Shares in satellite operator Newsat Limited (ASX: NWT) extended a relief bounce for a third day but efforts to resolve its financial troubles could get a lot more complicated with a major client refusing to say if it will honor its $100 million plus binding contract with the company.
NewSat gained another 5%, or half a cent, to hit a one-week high of 11 cents in early trade and has bounced by 32.5% since Thursday.
However, the stock is still down by 21% since management told the market last week that it was trying to resolve a dispute with financiers of its satellite, Jabiru-1, and that satellite builder Lockheed Martin has issued a default notice against NewSat for a missed $21 million payment.
One of NewSat’s largest clients, TrustComm, told the Herald Sun last week that it had “serious concerns” about the launch of Jabiru-1, which has been delayed till early 2016.
TrustComm is one of the key customers that’s underpinning the financial viability of Jabiru-1 as its contract is worth between $US105 million ($135 million) and $US114 millon ($146.5 million).
When I contacted TrustComm’s US-based chief operating officer Ian Canning, he complained that Jabiru-1 is already three years behind schedule and the default notice issued by satellite builder Lockheed Martin against NewSat is only exacerbating his frustration.
“All these elements in combination make it difficult for TrustComm to credibly position Jabiru-1 space segment as a solution for our customers at this time,” he said.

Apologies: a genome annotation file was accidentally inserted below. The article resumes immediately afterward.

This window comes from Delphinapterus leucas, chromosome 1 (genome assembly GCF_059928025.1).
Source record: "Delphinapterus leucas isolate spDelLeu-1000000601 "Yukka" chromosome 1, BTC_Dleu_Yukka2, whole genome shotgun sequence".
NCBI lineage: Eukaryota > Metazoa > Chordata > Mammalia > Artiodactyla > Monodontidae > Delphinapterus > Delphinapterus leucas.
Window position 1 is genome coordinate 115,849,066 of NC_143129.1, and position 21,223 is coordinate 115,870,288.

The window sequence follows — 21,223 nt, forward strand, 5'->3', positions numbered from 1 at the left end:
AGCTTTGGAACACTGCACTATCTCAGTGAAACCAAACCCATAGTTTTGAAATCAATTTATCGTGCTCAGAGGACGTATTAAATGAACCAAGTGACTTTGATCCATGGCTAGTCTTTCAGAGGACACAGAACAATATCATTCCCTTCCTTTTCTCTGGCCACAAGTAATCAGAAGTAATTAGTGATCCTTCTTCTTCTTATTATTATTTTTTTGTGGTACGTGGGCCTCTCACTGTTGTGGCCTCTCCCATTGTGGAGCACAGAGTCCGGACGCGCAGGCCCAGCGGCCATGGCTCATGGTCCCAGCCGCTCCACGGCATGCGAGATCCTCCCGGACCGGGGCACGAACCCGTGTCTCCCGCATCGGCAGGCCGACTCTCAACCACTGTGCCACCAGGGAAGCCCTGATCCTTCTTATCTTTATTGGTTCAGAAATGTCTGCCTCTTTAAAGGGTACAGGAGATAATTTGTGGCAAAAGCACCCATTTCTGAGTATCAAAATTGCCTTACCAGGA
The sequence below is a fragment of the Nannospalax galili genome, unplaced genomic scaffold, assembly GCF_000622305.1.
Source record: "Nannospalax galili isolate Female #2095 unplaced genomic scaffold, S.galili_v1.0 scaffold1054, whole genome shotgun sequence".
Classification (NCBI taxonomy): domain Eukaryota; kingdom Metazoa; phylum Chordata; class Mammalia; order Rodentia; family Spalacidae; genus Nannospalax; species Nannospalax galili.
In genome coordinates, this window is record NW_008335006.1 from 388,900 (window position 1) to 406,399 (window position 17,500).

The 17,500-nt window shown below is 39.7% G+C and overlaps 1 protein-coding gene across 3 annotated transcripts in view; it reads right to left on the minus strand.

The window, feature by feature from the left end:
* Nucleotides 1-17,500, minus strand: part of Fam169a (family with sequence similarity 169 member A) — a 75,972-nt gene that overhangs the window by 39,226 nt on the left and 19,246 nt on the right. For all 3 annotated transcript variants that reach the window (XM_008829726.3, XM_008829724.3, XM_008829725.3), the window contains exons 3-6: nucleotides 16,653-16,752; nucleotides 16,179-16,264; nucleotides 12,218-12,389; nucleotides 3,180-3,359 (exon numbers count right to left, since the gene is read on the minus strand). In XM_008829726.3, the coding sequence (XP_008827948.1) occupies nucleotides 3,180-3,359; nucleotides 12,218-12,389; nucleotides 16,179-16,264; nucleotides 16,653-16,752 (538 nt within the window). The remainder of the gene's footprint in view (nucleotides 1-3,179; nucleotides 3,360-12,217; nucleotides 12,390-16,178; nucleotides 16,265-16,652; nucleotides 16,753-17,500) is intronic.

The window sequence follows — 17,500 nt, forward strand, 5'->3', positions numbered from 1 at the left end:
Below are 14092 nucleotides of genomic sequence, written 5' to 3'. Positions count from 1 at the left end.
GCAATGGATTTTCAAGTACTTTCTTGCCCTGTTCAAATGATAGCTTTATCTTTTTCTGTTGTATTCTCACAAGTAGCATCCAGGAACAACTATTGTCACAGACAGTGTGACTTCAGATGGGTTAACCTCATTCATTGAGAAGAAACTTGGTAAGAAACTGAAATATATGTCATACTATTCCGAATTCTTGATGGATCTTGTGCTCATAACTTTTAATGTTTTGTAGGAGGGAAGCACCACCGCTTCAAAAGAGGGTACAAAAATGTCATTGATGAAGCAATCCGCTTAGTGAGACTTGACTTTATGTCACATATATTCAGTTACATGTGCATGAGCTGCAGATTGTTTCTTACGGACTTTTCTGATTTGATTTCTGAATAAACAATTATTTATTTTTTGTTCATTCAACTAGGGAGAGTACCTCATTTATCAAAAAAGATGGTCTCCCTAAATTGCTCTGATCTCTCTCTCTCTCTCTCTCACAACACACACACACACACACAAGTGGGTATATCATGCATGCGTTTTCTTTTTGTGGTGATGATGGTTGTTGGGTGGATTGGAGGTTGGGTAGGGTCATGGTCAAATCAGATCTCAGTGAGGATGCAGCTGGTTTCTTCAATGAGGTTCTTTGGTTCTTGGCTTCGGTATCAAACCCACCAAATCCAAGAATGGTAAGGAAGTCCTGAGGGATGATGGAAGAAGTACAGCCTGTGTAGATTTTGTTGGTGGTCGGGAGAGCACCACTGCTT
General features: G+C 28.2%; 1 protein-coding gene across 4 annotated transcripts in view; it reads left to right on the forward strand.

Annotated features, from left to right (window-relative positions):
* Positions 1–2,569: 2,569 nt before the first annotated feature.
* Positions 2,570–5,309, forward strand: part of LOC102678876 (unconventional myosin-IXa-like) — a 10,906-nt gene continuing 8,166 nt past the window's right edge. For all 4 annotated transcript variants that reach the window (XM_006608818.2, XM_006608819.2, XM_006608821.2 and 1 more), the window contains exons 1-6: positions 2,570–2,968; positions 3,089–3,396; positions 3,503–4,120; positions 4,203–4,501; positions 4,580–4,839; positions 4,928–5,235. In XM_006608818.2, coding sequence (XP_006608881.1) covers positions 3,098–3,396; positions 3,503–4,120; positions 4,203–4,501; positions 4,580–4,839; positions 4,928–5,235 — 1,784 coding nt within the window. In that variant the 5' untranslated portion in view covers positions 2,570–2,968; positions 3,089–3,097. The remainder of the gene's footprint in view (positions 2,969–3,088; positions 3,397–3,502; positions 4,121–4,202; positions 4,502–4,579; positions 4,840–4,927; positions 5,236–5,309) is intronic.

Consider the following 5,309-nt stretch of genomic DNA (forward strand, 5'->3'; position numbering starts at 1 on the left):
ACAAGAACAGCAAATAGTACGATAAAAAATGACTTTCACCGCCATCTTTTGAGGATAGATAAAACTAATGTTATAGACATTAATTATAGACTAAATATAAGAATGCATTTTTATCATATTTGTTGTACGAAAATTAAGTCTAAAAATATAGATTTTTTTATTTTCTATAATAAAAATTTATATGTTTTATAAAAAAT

What’s also alarming is that TrustComm has been trying to renegotiate the original agreement with NewSat for the last 12 months and was looking to reduce the value of the contract “materially”.
NewSat is considering a $60 million equity raising in the wake of the Jabiru-1 financing problems but it is uncertain how a disagreement with TrustComm will impact on this.
NewSat has been rocked by governance issues and a profit downgrade in the past and its announcement to the stock exchange in December continues to tout Jabiru-1’s $US636 million worth of pre-launch contracts. This includes the contract with TrustComm.
The original three-year deal signed in 2011 meant that NewSat would have received $US28 million in the first year of launch with the balance of $US77 million to $US86 million over the following two years.
Financing for the satellite is tied to NewSat achieving a certain level of pre-launch contracts, although the level is not disclosed.
Given the uncertainty over Jabiru-1, management’s poor track record on disclosure and broader governance issues, shareholders might be better off selling the stock into any rally.